Doodles

Fluffy lil nugget, Abbie. She’s 3/4 poodle and 1/4 cocker spaniel.

In the dog world, there is a lot of hate for doodles. They are popular and in huge demand. The public wants them and loves them. Yet just the mere mention of a “doodle” will raise many dog people’s hackles.

Mention you want to get a doodle and you’ll find people scoffing at the thought. Why not just get a poodle instead!? Well, first off, a doodle and a poodle are not the same thing. Implying that centuries of careful pedigree-based inbreeding to create a specific type in both looks and ability creates a dog that is the exact same as itself outcrossed to any other breed is a bit of a stretch. Though goldens and Labradors are the most common crosses and are also retrievers, not all doodle crosses double up on retriever. Regardless, doodles are not the same as poodles any more than a malinois is the same as a German shepherd despite similarities in appearance and behavior.

Then they recoil at the price and usually add some disbelief about paying that sort of money for a mixed breed dog. As if being able to trace a dog’s lineage back to the same ancestor(s) on both sides of the pedigree is the only indication of a dog’s value.

The most common rebuke over doodles, however, is that they’re poorly bred. This is not completely untrue; there are plenty of unscrupulous breeders of these so-called hybrid dogs. But this same problem exists in purebred circles, too. Plenty of breeders and/or puppy mills will mass-produce purebreds and “hybrids” alike; dogs bred just to turn a profit not for any betterment of breed or concerns about health. Just like in purebred dogs, there are also reputable breeders breeding doodles. Breeders who know the dogs in their lines, perform extensive health testing, interview prospective puppy buyers, and will take back dogs if circumstances change and the family can no longer care for the dog.

As much as doodles are ridiculed in the dog fancy, they are adored by the general public. There’s a reason these dogs are popular. They fill a niche that many purebred dogs don’t: they make good pets for the average family. I know people will argue there is a whole group of dogs bred for companionship and they’re shown in the toy group. However, not everyone wants a small dog. There is a huge lack of purebred dogs that are medium to large in size and make ideal family companions. Let’s face it, the goal of most purebred dog breeding is to maintain the working ability of the breed. Keep in mind that most of us no longer need dogs to fulfill that purpose. Most of us aren’t working large flocks of sheep, coursing hare for our next meal, or need help flushing game. The modern world doesn’t need dogs who can do things; we just want dogs who can fit in with our mostly sedentary lifestyle. While I’m a huge advocate for maintaining dogs’ ability to do jobs, I also recognize it’s mostly irrelevant these days.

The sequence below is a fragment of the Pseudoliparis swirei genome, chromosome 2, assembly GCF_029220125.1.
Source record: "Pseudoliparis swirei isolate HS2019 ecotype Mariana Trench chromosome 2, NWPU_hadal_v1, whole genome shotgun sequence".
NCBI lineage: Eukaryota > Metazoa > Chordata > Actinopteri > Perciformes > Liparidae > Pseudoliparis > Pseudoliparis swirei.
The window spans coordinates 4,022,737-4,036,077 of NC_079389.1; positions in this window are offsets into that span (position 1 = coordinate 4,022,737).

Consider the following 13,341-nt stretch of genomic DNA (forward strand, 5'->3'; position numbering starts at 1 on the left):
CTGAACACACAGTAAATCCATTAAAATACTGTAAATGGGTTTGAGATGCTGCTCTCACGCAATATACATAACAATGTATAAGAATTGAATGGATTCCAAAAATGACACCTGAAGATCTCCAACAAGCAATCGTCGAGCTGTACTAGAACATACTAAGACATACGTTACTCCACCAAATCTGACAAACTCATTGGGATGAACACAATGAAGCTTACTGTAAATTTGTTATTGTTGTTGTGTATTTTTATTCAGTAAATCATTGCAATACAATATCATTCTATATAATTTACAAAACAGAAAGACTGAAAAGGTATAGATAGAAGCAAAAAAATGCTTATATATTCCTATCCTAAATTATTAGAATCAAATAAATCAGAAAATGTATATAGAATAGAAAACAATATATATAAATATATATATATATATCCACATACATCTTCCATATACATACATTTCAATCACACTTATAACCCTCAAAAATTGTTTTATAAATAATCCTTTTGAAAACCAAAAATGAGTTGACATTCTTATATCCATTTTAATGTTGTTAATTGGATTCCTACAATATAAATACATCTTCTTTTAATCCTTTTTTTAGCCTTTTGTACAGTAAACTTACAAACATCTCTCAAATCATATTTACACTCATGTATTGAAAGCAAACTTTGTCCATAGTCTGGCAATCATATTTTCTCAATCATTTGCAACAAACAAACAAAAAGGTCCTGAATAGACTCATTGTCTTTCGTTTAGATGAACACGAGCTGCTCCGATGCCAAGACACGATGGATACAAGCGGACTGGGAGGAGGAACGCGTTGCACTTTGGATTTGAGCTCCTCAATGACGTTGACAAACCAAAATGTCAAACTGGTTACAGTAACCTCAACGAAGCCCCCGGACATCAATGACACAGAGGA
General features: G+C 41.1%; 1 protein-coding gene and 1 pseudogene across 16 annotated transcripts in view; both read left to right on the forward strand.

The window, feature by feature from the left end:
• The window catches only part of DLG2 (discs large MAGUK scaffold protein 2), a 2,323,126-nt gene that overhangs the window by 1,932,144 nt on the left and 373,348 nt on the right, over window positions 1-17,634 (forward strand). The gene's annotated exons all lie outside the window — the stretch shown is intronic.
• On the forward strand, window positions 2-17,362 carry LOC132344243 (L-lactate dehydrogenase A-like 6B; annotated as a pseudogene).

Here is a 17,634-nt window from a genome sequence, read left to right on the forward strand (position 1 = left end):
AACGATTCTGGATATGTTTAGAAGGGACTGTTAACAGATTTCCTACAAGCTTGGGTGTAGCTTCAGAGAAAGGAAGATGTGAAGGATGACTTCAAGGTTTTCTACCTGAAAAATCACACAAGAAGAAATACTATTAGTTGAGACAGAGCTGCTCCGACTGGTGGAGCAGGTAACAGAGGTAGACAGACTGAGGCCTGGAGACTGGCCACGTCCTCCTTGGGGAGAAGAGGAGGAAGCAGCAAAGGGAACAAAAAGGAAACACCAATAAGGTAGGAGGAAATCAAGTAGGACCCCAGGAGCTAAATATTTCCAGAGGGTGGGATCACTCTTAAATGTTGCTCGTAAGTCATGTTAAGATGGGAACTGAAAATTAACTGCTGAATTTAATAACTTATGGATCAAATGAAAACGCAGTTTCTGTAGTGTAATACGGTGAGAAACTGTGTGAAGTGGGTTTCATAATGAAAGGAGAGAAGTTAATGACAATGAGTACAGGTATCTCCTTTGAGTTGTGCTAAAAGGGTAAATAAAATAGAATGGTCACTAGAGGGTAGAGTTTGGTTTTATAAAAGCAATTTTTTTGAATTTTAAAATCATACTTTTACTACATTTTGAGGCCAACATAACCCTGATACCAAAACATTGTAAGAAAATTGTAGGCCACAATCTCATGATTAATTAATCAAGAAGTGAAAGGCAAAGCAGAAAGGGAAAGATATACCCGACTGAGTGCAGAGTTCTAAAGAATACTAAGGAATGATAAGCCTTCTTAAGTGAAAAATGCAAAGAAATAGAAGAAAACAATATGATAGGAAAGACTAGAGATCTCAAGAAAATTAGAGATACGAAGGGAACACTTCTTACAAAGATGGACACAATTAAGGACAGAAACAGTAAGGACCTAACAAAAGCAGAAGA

Labradoodle (photo by Michelle Osborne).

There are also plenty of dog breeds that are known for not being good first dogs or a good fit for the average owner. Doodles, however, are pretty adaptable. They’re friendly and people like their look. Whether you are a doodle fan or not, these dogs are more suitable for our modern life than many purebred dogs. That is the purpose of breeding them and there’s a huge market for it.

At the end of the day, I think we need to step back and stop all the hate. You don’t have to like doodles but accept that lots of people do. (There are plenty of purebred dogs I don’t like either but I don’t go around hating on them just because they don’t suit my needs.) If you’re concerned about people buying dogs from unscrupulous places, work on educating people on how to choose a good breeder. Allow people to like what they like. We advocate so much for people making educated choices regarding the dogs they choose to live with. If a doodle is the right match for a family, why should that be considered such a bad thing?

About Jamie

I'm just a traditionally-trained artist with interests in dog training. I currently teach classes at the local obedience training club (tricks, freestyle, and Rally-FrEe) and I also teach classes professionally for an organization who helps veterans train their own service dogs.
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